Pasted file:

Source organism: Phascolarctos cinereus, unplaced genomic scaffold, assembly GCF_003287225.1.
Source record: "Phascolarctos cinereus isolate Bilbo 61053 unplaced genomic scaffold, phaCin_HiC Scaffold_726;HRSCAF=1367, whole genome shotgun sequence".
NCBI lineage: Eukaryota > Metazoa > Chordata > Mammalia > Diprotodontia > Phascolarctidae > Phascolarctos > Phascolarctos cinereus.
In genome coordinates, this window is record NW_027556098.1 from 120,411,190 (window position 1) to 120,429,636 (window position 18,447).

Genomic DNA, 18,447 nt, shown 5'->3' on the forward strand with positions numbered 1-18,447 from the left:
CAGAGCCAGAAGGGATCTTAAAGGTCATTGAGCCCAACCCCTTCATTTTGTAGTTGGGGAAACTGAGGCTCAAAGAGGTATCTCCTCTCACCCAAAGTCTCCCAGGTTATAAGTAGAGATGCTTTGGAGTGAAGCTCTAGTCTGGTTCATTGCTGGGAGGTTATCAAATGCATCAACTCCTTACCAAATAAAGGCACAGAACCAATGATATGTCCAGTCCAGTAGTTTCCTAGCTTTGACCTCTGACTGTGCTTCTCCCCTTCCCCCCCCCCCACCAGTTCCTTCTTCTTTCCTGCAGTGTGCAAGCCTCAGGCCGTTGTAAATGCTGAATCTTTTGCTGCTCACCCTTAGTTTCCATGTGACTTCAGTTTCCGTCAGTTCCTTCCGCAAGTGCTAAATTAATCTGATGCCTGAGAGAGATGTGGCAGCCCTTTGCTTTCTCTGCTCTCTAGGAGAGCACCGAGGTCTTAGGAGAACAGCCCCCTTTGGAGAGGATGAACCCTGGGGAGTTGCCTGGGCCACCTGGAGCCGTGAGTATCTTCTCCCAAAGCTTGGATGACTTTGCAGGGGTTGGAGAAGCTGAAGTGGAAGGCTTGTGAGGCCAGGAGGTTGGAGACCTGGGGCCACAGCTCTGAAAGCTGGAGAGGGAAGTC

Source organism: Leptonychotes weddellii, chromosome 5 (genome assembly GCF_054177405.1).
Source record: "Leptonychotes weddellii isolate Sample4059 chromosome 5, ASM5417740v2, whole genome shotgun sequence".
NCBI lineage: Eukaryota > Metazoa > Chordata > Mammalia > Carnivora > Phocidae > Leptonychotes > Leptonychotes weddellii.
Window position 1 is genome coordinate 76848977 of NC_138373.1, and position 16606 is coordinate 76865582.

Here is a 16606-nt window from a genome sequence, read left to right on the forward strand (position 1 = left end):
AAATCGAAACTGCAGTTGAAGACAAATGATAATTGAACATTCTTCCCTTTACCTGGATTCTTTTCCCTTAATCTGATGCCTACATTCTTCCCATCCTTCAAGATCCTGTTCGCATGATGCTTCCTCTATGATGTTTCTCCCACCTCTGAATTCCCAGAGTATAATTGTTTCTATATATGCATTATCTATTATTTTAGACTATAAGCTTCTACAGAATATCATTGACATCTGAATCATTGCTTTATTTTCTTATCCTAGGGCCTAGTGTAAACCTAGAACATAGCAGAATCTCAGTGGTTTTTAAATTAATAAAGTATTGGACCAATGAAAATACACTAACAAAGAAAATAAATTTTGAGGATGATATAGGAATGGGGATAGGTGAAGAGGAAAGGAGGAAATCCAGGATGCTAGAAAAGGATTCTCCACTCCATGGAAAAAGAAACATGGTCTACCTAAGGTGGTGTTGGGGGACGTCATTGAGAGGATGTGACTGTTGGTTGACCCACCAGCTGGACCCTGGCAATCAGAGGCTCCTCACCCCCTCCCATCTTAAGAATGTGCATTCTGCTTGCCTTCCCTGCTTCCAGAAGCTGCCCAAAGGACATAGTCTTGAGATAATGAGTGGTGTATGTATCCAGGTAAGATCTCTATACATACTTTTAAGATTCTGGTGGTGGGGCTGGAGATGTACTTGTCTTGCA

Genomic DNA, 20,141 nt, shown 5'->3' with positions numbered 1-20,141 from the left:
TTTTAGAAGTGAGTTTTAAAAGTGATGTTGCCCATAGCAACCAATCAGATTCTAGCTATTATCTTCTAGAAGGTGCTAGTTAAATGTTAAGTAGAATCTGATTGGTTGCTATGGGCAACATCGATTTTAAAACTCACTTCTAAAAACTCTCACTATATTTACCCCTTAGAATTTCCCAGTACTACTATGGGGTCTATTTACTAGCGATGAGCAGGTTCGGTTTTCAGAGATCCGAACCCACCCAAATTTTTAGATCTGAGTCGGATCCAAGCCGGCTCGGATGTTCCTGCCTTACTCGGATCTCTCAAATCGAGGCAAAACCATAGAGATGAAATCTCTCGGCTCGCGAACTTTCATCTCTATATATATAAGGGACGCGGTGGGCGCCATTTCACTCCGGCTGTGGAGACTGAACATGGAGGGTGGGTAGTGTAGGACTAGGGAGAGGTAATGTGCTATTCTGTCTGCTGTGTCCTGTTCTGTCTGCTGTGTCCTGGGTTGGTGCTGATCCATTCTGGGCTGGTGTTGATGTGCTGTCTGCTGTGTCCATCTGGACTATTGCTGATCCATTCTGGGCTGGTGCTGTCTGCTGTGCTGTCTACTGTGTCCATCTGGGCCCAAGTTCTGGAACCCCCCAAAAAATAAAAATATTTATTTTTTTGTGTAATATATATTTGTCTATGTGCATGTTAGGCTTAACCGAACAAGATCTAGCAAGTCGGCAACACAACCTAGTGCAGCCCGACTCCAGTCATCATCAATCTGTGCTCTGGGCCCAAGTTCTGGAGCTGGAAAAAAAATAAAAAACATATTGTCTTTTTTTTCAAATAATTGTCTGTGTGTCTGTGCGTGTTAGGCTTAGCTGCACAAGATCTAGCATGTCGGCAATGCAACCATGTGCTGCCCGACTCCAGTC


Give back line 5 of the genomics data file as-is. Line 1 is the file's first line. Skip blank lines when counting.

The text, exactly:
Genomic DNA, 18,447 nt, shown 5'->3' on the forward strand with positions numbered 1-18,447 from the left: